Your TWIC is a tamper-resistant biometric card which acts as both your identification in secure areas, as well as an indicator of you having passed the necessary security clearance. TWIC cards are valid for five years. The issuance of TWIC cards is overseen by the Transportation Security Administration and the Department of Homeland Security.

Brett Aquila's Comment
member avatar

Welcome aboard Mike! Awesome response from Troubador222. I'll see if I can add anything useful.

Generally speaking I personally try to get people to consider other careers when they clearly would prefer to stay home. I think the best part about trucking is the travelling lifestyle. To me, that's what makes it worth doing because the pay really doesn't add up very well when you consider the schooling, the license you have to protect, the stress of the job itself, the long hours, and of course the pay for enduring all that. I just think there are a lot better careers with more options and opportunities than trucking for those looking to stay home.

That being said, your plan is certainly doable. You may indeed have to put in 6-12 months on the road before qualifying for a good local job, but no more than that. There are a lot of opportunities out there to get home every weekend though. Mostly the dry van and flatbed companies have the most opportunities like that. I would stay away from the refrigerated companies only because they rarely have those type of opportunities.

Schneider National would be an ideal place to begin looking. But certainly don't stop there! Here's some resources to give you more ideas:

Company-sponsored training programs - these are companies with their own CDL schools but they also hire students from private schools.

Trucking Companies that hire inexperienced drivers - this is a partial list of companies that will hire students straight out of school.

Truck Driving Jobs - search through our job listings for companies that hire in your area. This should give you a ton of great ideas.

Trucker's Career Guide - I consider this essential reading for anyone considering a career in trucking. It covers about every topic imaginable and will help you understand your options much better.

CDL:

Commercial Driver's License (CDL)

A CDL is required to drive any of the following vehicles:

  • Any combination of vehicles with a gross combined weight rating (GCWR) of 26,001 or more pounds, providing the gross vehicle weight rating (GVWR) of the vehicle being towed is in excess of 10,000 pounds.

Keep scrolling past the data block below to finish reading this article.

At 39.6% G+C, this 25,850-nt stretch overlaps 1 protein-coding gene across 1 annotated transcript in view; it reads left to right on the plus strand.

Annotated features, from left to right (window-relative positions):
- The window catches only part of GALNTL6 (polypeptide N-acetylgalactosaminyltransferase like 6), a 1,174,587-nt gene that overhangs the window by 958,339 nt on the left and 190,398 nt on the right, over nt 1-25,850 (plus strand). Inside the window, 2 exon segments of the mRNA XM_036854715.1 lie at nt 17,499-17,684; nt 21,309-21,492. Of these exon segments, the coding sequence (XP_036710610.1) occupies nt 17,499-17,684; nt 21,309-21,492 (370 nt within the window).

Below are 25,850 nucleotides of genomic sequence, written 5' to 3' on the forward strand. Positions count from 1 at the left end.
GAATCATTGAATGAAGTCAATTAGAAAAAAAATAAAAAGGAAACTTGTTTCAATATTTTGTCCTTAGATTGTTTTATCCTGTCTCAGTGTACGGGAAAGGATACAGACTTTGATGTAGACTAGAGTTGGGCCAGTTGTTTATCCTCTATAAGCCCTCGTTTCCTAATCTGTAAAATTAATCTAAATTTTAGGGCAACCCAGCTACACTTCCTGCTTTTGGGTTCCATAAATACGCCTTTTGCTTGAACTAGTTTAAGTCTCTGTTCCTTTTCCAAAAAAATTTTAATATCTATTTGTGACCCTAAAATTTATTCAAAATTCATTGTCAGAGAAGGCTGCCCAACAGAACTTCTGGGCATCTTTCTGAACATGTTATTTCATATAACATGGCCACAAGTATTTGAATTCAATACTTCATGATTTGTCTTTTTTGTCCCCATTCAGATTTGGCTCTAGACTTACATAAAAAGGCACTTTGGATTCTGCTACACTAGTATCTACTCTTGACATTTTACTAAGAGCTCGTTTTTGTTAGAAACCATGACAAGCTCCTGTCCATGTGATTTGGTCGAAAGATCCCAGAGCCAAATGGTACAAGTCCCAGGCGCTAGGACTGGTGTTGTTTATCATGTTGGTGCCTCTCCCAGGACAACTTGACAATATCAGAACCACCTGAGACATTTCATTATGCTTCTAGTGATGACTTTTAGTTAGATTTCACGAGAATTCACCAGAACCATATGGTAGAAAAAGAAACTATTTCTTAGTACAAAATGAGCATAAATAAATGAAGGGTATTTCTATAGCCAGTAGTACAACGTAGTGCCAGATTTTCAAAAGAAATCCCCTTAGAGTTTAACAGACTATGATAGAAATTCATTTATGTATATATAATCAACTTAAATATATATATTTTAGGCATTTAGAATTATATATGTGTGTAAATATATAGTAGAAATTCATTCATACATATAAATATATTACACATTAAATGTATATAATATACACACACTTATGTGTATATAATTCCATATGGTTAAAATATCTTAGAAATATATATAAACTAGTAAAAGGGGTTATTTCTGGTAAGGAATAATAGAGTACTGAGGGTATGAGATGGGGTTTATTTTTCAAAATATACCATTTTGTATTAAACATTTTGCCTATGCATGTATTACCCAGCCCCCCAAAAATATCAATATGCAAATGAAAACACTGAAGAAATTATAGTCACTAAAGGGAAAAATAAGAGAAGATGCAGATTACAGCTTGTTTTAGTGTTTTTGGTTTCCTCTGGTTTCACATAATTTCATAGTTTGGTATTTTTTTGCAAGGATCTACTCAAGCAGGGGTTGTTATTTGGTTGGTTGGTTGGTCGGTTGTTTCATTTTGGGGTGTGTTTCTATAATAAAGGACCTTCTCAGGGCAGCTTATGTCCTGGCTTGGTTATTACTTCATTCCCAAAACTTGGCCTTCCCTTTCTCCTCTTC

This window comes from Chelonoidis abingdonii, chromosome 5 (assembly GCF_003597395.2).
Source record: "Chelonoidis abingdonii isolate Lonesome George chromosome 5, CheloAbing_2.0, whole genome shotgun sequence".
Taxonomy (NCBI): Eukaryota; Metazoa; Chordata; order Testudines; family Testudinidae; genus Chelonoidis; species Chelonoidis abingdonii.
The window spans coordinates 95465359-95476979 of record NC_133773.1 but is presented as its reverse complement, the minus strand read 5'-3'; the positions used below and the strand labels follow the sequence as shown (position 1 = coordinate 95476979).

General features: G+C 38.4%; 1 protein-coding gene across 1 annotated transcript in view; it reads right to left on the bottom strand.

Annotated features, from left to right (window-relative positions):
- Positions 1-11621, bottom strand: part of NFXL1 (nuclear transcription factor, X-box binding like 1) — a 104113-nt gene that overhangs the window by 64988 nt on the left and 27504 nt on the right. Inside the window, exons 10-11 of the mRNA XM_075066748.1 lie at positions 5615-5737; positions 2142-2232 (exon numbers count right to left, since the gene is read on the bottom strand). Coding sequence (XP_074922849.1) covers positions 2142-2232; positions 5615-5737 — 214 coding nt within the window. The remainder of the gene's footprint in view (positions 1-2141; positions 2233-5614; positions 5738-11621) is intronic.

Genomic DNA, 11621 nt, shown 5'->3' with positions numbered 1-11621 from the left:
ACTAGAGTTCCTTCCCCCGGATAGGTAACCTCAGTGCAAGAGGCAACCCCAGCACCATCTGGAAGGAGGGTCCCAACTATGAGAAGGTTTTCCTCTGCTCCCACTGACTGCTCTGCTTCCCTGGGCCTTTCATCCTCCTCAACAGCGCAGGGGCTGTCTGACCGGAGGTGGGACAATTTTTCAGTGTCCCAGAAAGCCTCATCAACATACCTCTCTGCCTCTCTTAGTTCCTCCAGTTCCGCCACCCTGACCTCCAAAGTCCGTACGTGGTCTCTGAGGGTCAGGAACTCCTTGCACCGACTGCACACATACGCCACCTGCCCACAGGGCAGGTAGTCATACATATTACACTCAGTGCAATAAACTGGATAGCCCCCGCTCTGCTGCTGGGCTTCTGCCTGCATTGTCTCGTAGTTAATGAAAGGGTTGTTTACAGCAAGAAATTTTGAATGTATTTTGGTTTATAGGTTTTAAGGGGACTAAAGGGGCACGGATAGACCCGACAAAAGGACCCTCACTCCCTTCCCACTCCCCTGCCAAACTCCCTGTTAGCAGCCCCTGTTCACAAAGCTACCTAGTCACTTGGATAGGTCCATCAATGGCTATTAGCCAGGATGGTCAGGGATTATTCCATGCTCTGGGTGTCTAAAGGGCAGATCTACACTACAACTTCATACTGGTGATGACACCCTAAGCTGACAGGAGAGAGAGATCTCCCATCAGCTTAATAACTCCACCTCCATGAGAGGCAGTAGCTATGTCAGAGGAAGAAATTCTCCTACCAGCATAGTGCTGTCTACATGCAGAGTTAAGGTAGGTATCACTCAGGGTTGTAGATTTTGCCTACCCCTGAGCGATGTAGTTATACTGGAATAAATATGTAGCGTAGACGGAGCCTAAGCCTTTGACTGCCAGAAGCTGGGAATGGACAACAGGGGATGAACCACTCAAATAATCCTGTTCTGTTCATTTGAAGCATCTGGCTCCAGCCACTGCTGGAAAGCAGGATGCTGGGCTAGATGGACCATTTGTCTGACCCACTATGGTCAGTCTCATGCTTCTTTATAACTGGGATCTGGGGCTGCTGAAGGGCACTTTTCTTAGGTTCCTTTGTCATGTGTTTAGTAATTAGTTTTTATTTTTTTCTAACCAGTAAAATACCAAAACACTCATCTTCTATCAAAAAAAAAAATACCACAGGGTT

• Any single vehicle with a GVWR of 26,001 or more pounds, or any such vehicle towing another not in excess of 10,000 pounds.
  • Any vehicle, regardless of size, designed to transport 16 or more persons, including the driver.
  • Any vehicle required by federal regulations to be placarded while transporting hazardous materials.

Dry Van:

A trailer or truck that that requires no special attention, such as refrigeration, that hauls regular palletted, boxed, or floor-loaded freight. The most common type of trailer in trucking.

Company-sponsored Training:

A Company-Sponsored Training Program is a school that is owned and operated by a trucking company.

The schooling often requires little or no money up front. Instead of paying up-front tuition you will sign an agreement to work for the company for a specified amount of time after graduation, usually around a year, at a slightly lower rate of pay in order to pay for the training.

If you choose to quit working for the company before your year is up, they will normally require you to pay back a prorated amount of money for the schooling. The amount you pay back will be comparable to what you would have paid if you went to an independently owned school.

Company-sponsored training can be an excellent way to get your career underway if you can't afford the tuition up front for private schooling.

HOS:

Hours Of Service

HOS refers to the logbook hours of service regulations.
Mike O.'s Comment
member avatar

Any experience with Schneider's claim A guy fresh out of school can get weekly home time?

Brett Aquila's Comment
member avatar

I'm not sure. Those kind of policies can change on a dime. One week they might be on a push to recruit drivers so they throw in those kind of incentives and the next week they have plenty lined up and change the requirement again. The only way to really know is ask their recruiters.

HOS:

Hours Of Service

HOS refers to the logbook hours of service regulations.
ThinksTooMuch's Comment
member avatar

Mike it really depends on which Schneider terminal you'll be based out of and what account you'll be on. Call a recruiter and ask. And ask the recruiter for the phone number of the terminal manager or some dispatcher there so you can talk to them.

My terminal has regional guys that get home every weekend and 2-3 nights a week. But sometimes they only get home every weekend. So it all depends.

Terminal:

A facility where trucking companies operate out of, or their "home base" if you will. A lot of major companies have multiple terminals around the country which usually consist of the main office building, a drop lot for trailers, and sometimes a repair shop and wash facilities.

Regional:

Regional Route

Usually refers to a driver hauling freight within one particular region of the country. You might be in the "Southeast Regional Division" or "Midwest Regional". Regional route drivers often get home on the weekends which is one of the main appeals for this type of route.

Dispatcher:

Dispatcher, Fleet Manager, Driver Manager

The primary person a driver communicates with at his/her company. A dispatcher can play many roles, depending on the company's structure. Dispatchers may assign freight, file requests for home time, relay messages between the driver and management, inform customer service of any delays, change appointment times, and report information to the load planners.